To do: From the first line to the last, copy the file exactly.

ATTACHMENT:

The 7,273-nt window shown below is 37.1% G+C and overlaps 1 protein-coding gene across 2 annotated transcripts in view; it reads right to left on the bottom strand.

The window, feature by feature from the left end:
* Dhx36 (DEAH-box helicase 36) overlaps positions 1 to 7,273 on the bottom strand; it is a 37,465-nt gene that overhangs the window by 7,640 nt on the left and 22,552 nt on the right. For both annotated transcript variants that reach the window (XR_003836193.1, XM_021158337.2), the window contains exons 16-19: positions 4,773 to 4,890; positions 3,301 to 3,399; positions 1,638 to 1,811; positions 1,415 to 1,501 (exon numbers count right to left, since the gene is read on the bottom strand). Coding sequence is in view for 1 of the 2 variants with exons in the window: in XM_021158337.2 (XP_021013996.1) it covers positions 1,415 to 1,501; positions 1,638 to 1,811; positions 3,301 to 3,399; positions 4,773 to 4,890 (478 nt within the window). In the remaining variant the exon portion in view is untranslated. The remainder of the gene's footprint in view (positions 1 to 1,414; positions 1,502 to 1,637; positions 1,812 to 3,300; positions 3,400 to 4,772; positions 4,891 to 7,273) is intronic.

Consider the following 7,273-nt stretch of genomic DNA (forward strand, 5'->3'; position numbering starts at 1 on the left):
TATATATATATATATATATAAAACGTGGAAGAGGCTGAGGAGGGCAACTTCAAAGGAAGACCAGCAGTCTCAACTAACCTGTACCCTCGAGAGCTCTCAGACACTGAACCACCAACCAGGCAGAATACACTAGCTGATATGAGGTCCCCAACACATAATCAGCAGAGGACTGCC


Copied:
The 7,273-nt window shown below is 37.1% G+C and overlaps 1 protein-coding gene across 2 annotated transcripts in view; it reads right to left on the bottom strand.

The window, feature by feature from the left end:
* Dhx36 (DEAH-box helicase 36) overlaps positions 1 to 7,273 on the bottom strand; it is a 37,465-nt gene that overhangs the window by 7,640 nt on the left and 22,552 nt on the right. For both annotated transcript variants that reach the window (XR_003836193.1, XM_021158337.2), the window contains exons 16-19: positions 4,773 to 4,890; positions 3,301 to 3,399; positions 1,638 to 1,811; positions 1,415 to 1,501 (exon numbers count right to left, since the gene is read on the bottom strand). Coding sequence is in view for 1 of the 2 variants with exons in the window: in XM_021158337.2 (XP_021013996.1) it covers positions 1,415 to 1,501; positions 1,638 to 1,811; positions 3,301 to 3,399; positions 4,773 to 4,890 (478 nt within the window). In the remaining variant the exon portion in view is untranslated. The remainder of the gene's footprint in view (positions 1 to 1,414; positions 1,502 to 1,637; positions 1,812 to 3,300; positions 3,400 to 4,772; positions 4,891 to 7,273) is intronic.

Consider the following 7,273-nt stretch of genomic DNA (forward strand, 5'->3'; position numbering starts at 1 on the left):
TATATATATATATATATATAAAACGTGGAAGAGGCTGAGGAGGGCAACTTCAAAGGAAGACCAGCAGTCTCAACTAACCTGTACCCTCGAGAGCTCTCAGACACTGAACCACCAACCAGGCAGAATACACTAGCTGATATGAGGTCCCCAACACATAATCAGCAGAGGACTGCC